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Summary: Sometimes it’s difficult to know how to pray and what to pray for. Paul challenges us to pray with devotion so that the gospel message will go out clearly as we give out grace to those who do not yet know Christ.

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Knowing What to Pray For

Many of us have been on a trip together. As you look around this room it may not seem like it, but we’ve been fellow passengers and on several occasions, I’ve served as your tour guide. Our trips have not always been pleasant, but most have been memorable. In fact, at the very mention of a return visit, most of us cringe inside. The names for our excursions have not been something appealing like “Comfort Cruises” or “Glorious Getaways.” Instead, they’re known simply as “Guilt Trips.”

Some of us have been taking these kinds of trips for a very long time. And, sadly enough, many of our journeys of guilt have been launched in the church. As we near the conclusion of our study in the Book of Colossians, my goal this morning is not to heap more guilt on you but to send you off on an expedition of grace.

Please turn in your Bibles to Colossians 4:2-6 as I read: “Devote yourselves to prayer, being watchful and thankful. And pray for us, too, that God may open a door for our message, so that we may proclaim the mystery of Christ, for which I am in chains. Pray that I may proclaim it clearly, as I should. Be wise in the way you act toward outsiders; make the most of every opportunity. Let your conversation be always full of grace, seasoned with salt, so that you may know how to answer everyone.”

Our text falls naturally into two parts.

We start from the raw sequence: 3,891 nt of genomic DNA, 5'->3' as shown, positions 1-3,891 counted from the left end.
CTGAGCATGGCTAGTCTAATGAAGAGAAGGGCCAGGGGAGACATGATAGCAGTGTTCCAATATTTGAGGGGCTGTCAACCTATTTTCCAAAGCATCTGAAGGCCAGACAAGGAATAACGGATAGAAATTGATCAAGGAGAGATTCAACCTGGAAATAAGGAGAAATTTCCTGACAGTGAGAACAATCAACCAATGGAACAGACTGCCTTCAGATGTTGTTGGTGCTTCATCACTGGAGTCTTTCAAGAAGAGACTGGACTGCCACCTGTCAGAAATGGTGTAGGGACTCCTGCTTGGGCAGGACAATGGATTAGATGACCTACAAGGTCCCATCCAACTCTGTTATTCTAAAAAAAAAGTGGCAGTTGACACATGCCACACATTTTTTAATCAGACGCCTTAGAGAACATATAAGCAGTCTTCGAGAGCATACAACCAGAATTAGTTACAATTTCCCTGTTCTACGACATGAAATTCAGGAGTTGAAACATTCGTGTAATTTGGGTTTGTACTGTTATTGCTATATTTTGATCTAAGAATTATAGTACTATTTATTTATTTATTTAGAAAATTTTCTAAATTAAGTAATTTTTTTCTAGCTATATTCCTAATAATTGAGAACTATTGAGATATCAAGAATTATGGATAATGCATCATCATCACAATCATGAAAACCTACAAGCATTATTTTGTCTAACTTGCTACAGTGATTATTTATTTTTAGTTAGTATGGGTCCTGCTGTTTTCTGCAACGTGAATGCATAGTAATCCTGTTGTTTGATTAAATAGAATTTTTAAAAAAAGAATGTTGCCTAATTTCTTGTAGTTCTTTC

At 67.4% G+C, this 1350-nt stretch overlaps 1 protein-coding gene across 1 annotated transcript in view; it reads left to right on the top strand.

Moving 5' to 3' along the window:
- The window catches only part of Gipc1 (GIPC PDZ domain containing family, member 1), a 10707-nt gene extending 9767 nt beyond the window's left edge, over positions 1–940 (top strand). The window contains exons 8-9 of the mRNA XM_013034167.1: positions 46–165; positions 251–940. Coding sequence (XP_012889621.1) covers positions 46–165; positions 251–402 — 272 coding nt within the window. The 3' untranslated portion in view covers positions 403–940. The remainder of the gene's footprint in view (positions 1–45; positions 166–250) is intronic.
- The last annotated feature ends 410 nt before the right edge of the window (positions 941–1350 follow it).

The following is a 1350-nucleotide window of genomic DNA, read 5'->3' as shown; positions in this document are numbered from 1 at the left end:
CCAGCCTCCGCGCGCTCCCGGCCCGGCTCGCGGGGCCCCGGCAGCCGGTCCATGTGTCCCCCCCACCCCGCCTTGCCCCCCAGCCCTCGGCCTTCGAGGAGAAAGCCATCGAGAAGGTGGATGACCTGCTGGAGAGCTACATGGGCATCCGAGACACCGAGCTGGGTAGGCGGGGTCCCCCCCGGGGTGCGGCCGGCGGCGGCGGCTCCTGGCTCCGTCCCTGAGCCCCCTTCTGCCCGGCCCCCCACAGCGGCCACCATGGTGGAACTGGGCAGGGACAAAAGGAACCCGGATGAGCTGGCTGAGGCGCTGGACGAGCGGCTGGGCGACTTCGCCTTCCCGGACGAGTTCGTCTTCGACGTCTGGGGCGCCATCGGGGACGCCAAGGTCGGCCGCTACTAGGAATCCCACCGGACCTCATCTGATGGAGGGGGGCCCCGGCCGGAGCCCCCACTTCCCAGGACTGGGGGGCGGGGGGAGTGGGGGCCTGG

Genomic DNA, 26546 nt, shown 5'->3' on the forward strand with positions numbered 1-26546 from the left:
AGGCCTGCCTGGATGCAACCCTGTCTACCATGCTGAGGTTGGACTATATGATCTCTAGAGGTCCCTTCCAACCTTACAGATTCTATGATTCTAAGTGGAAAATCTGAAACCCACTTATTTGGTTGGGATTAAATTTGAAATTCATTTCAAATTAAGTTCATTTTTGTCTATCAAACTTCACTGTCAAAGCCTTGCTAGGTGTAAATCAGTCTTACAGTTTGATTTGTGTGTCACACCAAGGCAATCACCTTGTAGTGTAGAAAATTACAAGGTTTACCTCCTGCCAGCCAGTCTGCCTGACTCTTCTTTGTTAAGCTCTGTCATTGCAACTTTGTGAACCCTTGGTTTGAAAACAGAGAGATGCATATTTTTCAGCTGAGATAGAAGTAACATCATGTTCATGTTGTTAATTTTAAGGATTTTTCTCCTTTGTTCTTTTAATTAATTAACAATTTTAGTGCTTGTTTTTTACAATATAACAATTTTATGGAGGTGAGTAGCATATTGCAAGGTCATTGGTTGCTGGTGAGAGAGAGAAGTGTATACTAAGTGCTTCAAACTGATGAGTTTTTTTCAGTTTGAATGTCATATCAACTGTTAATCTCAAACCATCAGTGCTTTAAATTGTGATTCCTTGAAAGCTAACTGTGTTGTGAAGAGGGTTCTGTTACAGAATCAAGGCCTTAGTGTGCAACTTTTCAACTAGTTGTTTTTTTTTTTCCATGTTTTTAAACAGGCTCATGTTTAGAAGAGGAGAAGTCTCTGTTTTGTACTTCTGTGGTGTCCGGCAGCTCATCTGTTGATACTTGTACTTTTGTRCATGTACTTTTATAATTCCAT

· Prayer: Speaking to God about people (verses 2-4)

· Evangelism: Speaking to people about God (verses 5-6)

Now, before you shut down and take your mental guilt trip at the mention of prayer and evangelism, let’s allow the Holy Spirit to blow freshness through this passage. We’ve all heard messages on the need to pray and the need to witness and yet most of us struggle because we know we’re not doing enough. We know that prayer makes a difference, that we have access to the God of the universe, that we can have peace as we pray, and that without prayer, we are powerless. And yet, most of us don’t pray like we should.

Even though I love to pray, I find that there is nothing that my flesh resists quite as much as being still and seeking the Lord. Though communion with the Lord is life’s greatest pleasure, I often neglect it as if it were not even a priority. Prayer is at once the sweetest privilege we will ever enjoy on earth, and also the severest struggle we will endure.

In one sense, prayer is simple; but yet, it is also the most difficult part of the Christian life. Ask any believer about their battles, and nine out of ten will tell you that maintaining a warm and deepening prayer life is one of their greatest challenges. Because so many have struggled for so long, it’s tempting to not pray at all. But then we feel guilty for not trying harder to cultivate a life of prayer.

I can think of several obstacles to prayer.

· We may not yet have a true relationship with God. In order to experience the joy of answered prayer, it’s essential that you are able to call God your Father. You can do that only if you’ve received Jesus Christ into your life.


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